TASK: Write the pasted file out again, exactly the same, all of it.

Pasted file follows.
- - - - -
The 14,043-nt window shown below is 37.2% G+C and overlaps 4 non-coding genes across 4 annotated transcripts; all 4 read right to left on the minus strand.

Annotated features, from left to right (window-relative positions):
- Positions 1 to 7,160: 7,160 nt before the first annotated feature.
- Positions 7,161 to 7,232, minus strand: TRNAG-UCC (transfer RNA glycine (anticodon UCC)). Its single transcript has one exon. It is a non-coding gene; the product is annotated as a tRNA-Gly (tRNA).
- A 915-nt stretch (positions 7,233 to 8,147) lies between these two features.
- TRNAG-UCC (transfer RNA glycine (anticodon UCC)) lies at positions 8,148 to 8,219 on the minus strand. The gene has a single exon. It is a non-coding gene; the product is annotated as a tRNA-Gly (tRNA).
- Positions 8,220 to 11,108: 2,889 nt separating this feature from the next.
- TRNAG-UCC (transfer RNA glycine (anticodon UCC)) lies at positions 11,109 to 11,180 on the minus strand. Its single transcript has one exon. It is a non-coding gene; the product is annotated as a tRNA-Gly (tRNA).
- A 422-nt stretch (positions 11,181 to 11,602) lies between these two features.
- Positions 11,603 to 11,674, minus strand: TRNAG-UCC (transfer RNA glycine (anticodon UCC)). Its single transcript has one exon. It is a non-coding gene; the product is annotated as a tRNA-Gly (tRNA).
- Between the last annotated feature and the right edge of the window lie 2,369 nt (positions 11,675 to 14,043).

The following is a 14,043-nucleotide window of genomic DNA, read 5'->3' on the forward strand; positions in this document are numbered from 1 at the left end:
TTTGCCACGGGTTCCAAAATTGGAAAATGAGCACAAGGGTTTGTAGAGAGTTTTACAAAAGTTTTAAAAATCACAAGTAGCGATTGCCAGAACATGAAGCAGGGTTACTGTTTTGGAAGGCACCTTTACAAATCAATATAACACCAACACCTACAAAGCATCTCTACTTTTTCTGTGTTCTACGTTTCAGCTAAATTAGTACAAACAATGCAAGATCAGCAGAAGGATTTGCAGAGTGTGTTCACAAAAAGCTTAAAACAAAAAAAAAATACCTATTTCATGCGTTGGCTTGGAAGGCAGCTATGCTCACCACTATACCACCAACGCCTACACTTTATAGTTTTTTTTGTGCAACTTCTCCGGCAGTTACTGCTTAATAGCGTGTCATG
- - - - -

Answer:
The 14,043-nt window shown below is 37.2% G+C and overlaps 4 non-coding genes across 4 annotated transcripts; all 4 read right to left on the minus strand.

Annotated features, from left to right (window-relative positions):
- Positions 1 to 7,160: 7,160 nt before the first annotated feature.
- Positions 7,161 to 7,232, minus strand: TRNAG-UCC (transfer RNA glycine (anticodon UCC)). Its single transcript has one exon. It is a non-coding gene; the product is annotated as a tRNA-Gly (tRNA).
- A 915-nt stretch (positions 7,233 to 8,147) lies between these two features.
- TRNAG-UCC (transfer RNA glycine (anticodon UCC)) lies at positions 8,148 to 8,219 on the minus strand. The gene has a single exon. It is a non-coding gene; the product is annotated as a tRNA-Gly (tRNA).
- Positions 8,220 to 11,108: 2,889 nt separating this feature from the next.
- TRNAG-UCC (transfer RNA glycine (anticodon UCC)) lies at positions 11,109 to 11,180 on the minus strand. Its single transcript has one exon. It is a non-coding gene; the product is annotated as a tRNA-Gly (tRNA).
- A 422-nt stretch (positions 11,181 to 11,602) lies between these two features.
- Positions 11,603 to 11,674, minus strand: TRNAG-UCC (transfer RNA glycine (anticodon UCC)). Its single transcript has one exon. It is a non-coding gene; the product is annotated as a tRNA-Gly (tRNA).
- Between the last annotated feature and the right edge of the window lie 2,369 nt (positions 11,675 to 14,043).

The following is a 14,043-nucleotide window of genomic DNA, read 5'->3' on the forward strand; positions in this document are numbered from 1 at the left end:
TTTGCCACGGGTTCCAAAATTGGAAAATGAGCACAAGGGTTTGTAGAGAGTTTTACAAAAGTTTTAAAAATCACAAGTAGCGATTGCCAGAACATGAAGCAGGGTTACTGTTTTGGAAGGCACCTTTACAAATCAATATAACACCAACACCTACAAAGCATCTCTACTTTTTCTGTGTTCTACGTTTCAGCTAAATTAGTACAAACAATGCAAGATCAGCAGAAGGATTTGCAGAGTGTGTTCACAAAAAGCTTAAAACAAAAAAAAAATACCTATTTCATGCGTTGGCTTGGAAGGCAGCTATGCTCACCACTATACCACCAACGCCTACACTTTATAGTTTTTTTTGTGCAACTTCTCCGGCAGTTACTGCTTAATAGCGTGTCATG